The next day we did the Smithsonian Zoo in the morning. Mom got to see her pandas. Her and Daddy went early so Mom actually got to see them moving. All I saw them doing was sleep – lol. The sea lions were the best to watch though and they had tons of a personal favorite, the golden lion tamerin. It got pretty crowded by the beginning of the afternoon so we headed out. We had planned to do the monuments this night but it started to pour just after we got off the metro at L’Enfant. So we headed back to Union Station so Dad could take pictures somewhere. 🙂

The next morning, Ally and I did the Holocaust Memorial Museum while Mom and Dad did the Air & Space Museum. It was my third time doing the Holocaust Museum and I got through it this time without crying once – I am making progress. After we met up with Mom and Dad, we went and ate at the Natural History Museum and then went and visited the new Jim Henson exhibit at the International Gallery. I am in love with this exhibit – it has some of Henson’s earliest artwork along with lots of video footage throughout. Not too mention, puppets of Kermit, the Fraggles, Bert and Ernie, Rowlf and more. I am totally going back several times. Its open until October so anyone coming down – you must go!

After that, we went back to the hotel for a bit before driving back down to eat dinner. We ate at an Italian restaurant at the Ronald Reagan building – I had this fabulous Primavera dish. Afterwards, we walked over to see the White House so Ally could see it before she left again. From there, we drove over to the Capitol building and Dad took pictures forever. Thankfully, there was a band playing on the Capitol Steps so I did some swing dancing on the lawn of the Capitol to entertain myself. We did a family picture too – our first since Ally could talk. It’s been awhile…Next was the Lincoln Memorial and we got to meet up with Aunt Michele, Uncle Joe and Joey here so that was great. We then walked down to the World War II memorial. This is very close to my favorite one – it was beautiful to see at night with all the lights in the water.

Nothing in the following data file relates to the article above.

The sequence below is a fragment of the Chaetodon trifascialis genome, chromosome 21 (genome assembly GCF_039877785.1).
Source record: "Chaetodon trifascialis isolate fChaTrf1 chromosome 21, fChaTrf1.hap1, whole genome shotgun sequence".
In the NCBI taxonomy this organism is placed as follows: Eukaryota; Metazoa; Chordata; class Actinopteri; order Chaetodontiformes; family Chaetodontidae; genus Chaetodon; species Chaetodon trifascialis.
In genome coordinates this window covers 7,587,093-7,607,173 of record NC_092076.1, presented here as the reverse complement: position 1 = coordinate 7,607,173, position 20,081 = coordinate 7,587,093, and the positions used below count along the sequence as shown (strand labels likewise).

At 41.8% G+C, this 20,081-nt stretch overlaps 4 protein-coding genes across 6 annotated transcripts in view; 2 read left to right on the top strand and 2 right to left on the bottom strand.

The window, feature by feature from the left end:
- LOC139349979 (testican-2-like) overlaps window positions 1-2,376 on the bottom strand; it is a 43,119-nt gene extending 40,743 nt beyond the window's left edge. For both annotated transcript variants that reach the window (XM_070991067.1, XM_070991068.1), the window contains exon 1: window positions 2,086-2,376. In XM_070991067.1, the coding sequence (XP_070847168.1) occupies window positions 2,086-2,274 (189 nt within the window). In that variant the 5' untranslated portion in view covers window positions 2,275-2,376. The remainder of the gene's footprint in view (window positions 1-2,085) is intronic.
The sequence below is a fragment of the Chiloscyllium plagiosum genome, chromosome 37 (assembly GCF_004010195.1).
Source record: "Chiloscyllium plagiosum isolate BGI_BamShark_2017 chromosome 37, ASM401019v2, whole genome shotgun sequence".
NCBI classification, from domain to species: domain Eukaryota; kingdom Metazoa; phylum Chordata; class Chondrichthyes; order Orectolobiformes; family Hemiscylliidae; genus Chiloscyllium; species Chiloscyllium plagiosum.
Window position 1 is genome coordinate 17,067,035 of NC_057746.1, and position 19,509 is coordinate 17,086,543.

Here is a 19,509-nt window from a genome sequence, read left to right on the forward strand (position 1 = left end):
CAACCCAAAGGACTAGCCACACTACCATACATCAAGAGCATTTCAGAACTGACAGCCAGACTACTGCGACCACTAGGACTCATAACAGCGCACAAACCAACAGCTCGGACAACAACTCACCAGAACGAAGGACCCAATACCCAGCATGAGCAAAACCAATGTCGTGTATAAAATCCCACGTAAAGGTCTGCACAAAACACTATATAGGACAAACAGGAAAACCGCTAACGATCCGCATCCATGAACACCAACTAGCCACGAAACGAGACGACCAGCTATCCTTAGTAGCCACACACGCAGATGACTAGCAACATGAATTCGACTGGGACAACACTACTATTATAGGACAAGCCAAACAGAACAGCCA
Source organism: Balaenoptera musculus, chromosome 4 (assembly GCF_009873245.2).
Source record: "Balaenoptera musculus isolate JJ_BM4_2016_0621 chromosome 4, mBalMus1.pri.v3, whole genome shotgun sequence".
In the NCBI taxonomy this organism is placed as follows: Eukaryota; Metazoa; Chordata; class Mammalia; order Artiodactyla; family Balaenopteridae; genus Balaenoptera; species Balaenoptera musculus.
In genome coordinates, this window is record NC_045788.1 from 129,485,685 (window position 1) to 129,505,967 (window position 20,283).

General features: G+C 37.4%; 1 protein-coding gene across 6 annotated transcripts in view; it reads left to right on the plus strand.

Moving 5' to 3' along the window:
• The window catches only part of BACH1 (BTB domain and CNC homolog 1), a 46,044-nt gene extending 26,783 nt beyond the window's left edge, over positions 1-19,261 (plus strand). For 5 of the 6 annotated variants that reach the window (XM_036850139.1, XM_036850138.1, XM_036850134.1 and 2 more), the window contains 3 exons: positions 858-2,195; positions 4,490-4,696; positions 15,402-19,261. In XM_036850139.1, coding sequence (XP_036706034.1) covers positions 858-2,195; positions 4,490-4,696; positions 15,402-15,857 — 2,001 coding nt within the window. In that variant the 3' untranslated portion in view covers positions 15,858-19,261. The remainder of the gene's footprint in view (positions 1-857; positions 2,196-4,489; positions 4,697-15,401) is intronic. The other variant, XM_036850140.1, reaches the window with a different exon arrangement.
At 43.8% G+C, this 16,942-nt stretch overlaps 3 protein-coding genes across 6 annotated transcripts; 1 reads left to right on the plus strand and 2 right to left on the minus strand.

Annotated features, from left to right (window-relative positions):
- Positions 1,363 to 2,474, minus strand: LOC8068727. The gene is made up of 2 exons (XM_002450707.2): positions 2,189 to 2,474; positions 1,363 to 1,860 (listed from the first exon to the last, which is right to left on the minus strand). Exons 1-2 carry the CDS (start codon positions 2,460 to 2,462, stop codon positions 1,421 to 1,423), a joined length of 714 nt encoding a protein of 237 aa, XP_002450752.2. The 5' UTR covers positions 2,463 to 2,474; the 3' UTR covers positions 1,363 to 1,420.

The next morning, the family took off for Atlantic City, Ally shoved into the backseat (luckily, I managed to get my stuff on the route home – not much leg room because of it though – sorry!). I got to meet Aunt Michele, Uncle Joe and Joey for lunch yesterday luckily. I had them meet me at the food court at the NMAI – the best food court of the Smithsonian which they loved so I was glad we got to eat together then 🙂